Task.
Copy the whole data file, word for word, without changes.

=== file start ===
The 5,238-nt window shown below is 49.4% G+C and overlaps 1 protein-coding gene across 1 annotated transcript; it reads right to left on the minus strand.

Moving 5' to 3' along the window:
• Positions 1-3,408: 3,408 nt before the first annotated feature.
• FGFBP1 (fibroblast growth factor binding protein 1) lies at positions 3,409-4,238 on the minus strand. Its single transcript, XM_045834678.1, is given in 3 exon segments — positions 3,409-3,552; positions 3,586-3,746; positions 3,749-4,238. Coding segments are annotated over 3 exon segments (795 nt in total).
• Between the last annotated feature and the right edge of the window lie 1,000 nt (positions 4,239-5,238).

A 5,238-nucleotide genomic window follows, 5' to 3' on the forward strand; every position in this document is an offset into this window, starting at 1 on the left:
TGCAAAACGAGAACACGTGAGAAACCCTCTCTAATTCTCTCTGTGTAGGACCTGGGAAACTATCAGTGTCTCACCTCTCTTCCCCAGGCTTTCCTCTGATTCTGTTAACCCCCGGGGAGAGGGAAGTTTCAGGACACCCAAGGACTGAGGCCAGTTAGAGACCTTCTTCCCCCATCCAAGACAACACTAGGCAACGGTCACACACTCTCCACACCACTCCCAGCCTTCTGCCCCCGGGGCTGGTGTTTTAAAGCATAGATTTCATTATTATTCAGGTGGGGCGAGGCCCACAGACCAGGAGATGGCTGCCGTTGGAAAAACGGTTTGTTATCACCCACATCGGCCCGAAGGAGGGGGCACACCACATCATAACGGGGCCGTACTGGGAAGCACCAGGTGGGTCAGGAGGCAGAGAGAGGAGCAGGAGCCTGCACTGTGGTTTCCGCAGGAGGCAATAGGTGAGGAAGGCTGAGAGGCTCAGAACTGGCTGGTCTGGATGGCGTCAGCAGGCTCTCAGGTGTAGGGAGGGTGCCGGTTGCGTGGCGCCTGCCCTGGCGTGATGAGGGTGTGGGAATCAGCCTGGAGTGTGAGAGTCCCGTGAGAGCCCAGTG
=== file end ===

The 5,238-nt window shown below is 49.4% G+C and overlaps 1 protein-coding gene across 1 annotated transcript; it reads right to left on the minus strand.

Moving 5' to 3' along the window:
• Positions 1-3,408: 3,408 nt before the first annotated feature.
• FGFBP1 (fibroblast growth factor binding protein 1) lies at positions 3,409-4,238 on the minus strand. Its single transcript, XM_045834678.1, is given in 3 exon segments — positions 3,409-3,552; positions 3,586-3,746; positions 3,749-4,238. Coding segments are annotated over 3 exon segments (795 nt in total).
• Between the last annotated feature and the right edge of the window lie 1,000 nt (positions 4,239-5,238).

A 5,238-nucleotide genomic window follows, 5' to 3' on the forward strand; every position in this document is an offset into this window, starting at 1 on the left:
TGCAAAACGAGAACACGTGAGAAACCCTCTCTAATTCTCTCTGTGTAGGACCTGGGAAACTATCAGTGTCTCACCTCTCTTCCCCAGGCTTTCCTCTGATTCTGTTAACCCCCGGGGAGAGGGAAGTTTCAGGACACCCAAGGACTGAGGCCAGTTAGAGACCTTCTTCCCCCATCCAAGACAACACTAGGCAACGGTCACACACTCTCCACACCACTCCCAGCCTTCTGCCCCCGGGGCTGGTGTTTTAAAGCATAGATTTCATTATTATTCAGGTGGGGCGAGGCCCACAGACCAGGAGATGGCTGCCGTTGGAAAAACGGTTTGTTATCACCCACATCGGCCCGAAGGAGGGGGCACACCACATCATAACGGGGCCGTACTGGGAAGCACCAGGTGGGTCAGGAGGCAGAGAGAGGAGCAGGAGCCTGCACTGTGGTTTCCGCAGGAGGCAATAGGTGAGGAAGGCTGAGAGGCTCAGAACTGGCTGGTCTGGATGGCGTCAGCAGGCTCTCAGGTGTAGGGAGGGTGCCGGTTGCGTGGCGCCTGCCCTGGCGTGATGAGGGTGTGGGAATCAGCCTGGAGTGTGAGAGTCCCGTGAGAGCCCAGTG